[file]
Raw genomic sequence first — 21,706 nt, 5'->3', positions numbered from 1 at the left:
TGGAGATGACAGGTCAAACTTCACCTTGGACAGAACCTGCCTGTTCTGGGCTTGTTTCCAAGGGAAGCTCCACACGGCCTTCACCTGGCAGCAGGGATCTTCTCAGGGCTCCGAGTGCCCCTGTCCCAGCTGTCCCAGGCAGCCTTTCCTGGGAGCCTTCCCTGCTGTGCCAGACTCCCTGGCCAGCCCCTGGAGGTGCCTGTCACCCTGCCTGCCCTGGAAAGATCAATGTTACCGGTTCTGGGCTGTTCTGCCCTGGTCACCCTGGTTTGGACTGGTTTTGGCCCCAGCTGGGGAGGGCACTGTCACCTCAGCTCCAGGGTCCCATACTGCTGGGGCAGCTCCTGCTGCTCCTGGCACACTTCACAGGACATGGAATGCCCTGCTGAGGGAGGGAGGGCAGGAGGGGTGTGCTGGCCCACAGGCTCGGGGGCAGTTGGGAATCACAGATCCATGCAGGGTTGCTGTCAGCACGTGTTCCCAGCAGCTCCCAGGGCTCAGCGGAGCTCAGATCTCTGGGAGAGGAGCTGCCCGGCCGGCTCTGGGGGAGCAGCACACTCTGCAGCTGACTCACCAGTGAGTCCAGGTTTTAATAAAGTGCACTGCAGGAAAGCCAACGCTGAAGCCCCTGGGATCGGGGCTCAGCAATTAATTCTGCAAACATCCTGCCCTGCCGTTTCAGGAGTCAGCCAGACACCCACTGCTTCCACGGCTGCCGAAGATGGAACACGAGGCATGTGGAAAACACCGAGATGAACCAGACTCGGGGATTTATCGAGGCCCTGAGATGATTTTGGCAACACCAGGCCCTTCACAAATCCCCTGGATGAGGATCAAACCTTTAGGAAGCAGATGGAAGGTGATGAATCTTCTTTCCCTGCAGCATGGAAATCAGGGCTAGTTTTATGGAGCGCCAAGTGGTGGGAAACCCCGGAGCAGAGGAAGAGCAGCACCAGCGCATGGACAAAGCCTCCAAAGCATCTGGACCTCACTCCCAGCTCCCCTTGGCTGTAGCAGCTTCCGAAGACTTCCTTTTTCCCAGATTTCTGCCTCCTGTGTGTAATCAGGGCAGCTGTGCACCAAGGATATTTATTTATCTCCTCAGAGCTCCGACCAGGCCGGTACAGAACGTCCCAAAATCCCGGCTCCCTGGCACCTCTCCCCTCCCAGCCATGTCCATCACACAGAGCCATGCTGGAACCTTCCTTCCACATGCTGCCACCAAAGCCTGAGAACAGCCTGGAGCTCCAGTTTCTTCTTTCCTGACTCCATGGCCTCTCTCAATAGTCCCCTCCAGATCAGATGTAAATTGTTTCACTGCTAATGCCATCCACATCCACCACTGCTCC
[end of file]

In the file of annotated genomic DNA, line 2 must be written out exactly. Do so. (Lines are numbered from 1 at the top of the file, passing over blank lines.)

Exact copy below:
TGGAGATGACAGGTCAAACTTCACCTTGGACAGAACCTGCCTGTTCTGGGCTTGTTTCCAAGGGAAGCTCCACACGGCCTTCACCTGGCAGCAGGGATCTTCTCAGGGCTCCGAGTGCCCCTGTCCCAGCTGTCCCAGGCAGCCTTTCCTGGGAGCCTTCCCTGCTGTGCCAGACTCCCTGGCCAGCCCCTGGAGGTGCCTGTCACCCTGCCTGCCCTGGAAAGATCAATGTTACCGGTTCTGGGCTGTTCTGCCCTGGTCACCCTGGTTTGGACTGGTTTTGGCCCCAGCTGGGGAGGGCACTGTCACCTCAGCTCCAGGGTCCCATACTGCTGGGGCAGCTCCTGCTGCTCCTGGCACACTTCACAGGACATGGAATGCCCTGCTGAGGGAGGGAGGGCAGGAGGGGTGTGCTGGCCCACAGGCTCGGGGGCAGTTGGGAATCACAGATCCATGCAGGGTTGCTGTCAGCACGTGTTCCCAGCAGCTCCCAGGGCTCAGCGGAGCTCAGATCTCTGGGAGAGGAGCTGCCCGGCCGGCTCTGGGGGAGCAGCACACTCTGCAGCTGACTCACCAGTGAGTCCAGGTTTTAATAAAGTGCACTGCAGGAAAGCCAACGCTGAAGCCCCTGGGATCGGGGCTCAGCAATTAATTCTGCAAACATCCTGCCCTGCCGTTTCAGGAGTCAGCCAGACACCCACTGCTTCCACGGCTGCCGAAGATGGAACACGAGGCATGTGGAAAACACCGAGATGAACCAGACTCGGGGATTTATCGAGGCCCTGAGATGATTTTGGCAACACCAGGCCCTTCACAAATCCCCTGGATGAGGATCAAACCTTTAGGAAGCAGATGGAAGGTGATGAATCTTCTTTCCCTGCAGCATGGAAATCAGGGCTAGTTTTATGGAGCGCCAAGTGGTGGGAAACCCCGGAGCAGAGGAAGAGCAGCACCAGCGCATGGACAAAGCCTCCAAAGCATCTGGACCTCACTCCCAGCTCCCCTTGGCTGTAGCAGCTTCCGAAGACTTCCTTTTTCCCAGATTTCTGCCTCCTGTGTGTAATCAGGGCAGCTGTGCACCAAGGATATTTATTTATCTCCTCAGAGCTCCGACCAGGCCGGTACAGAACGTCCCAAAATCCCGGCTCCCTGGCACCTCTCCCCTCCCAGCCATGTCCATCACACAGAGCCATGCTGGAACCTTCCTTCCACATGCTGCCACCAAAGCCTGAGAACAGCCTGGAGCTCCAGTTTCTTCTTTCCTGACTCCATGGCCTCTCTCAATAGTCCCCTCCAGATCAGATGTAAATTGTTTCACTGCTAATGCCATCCACATCCACCACTGCTCC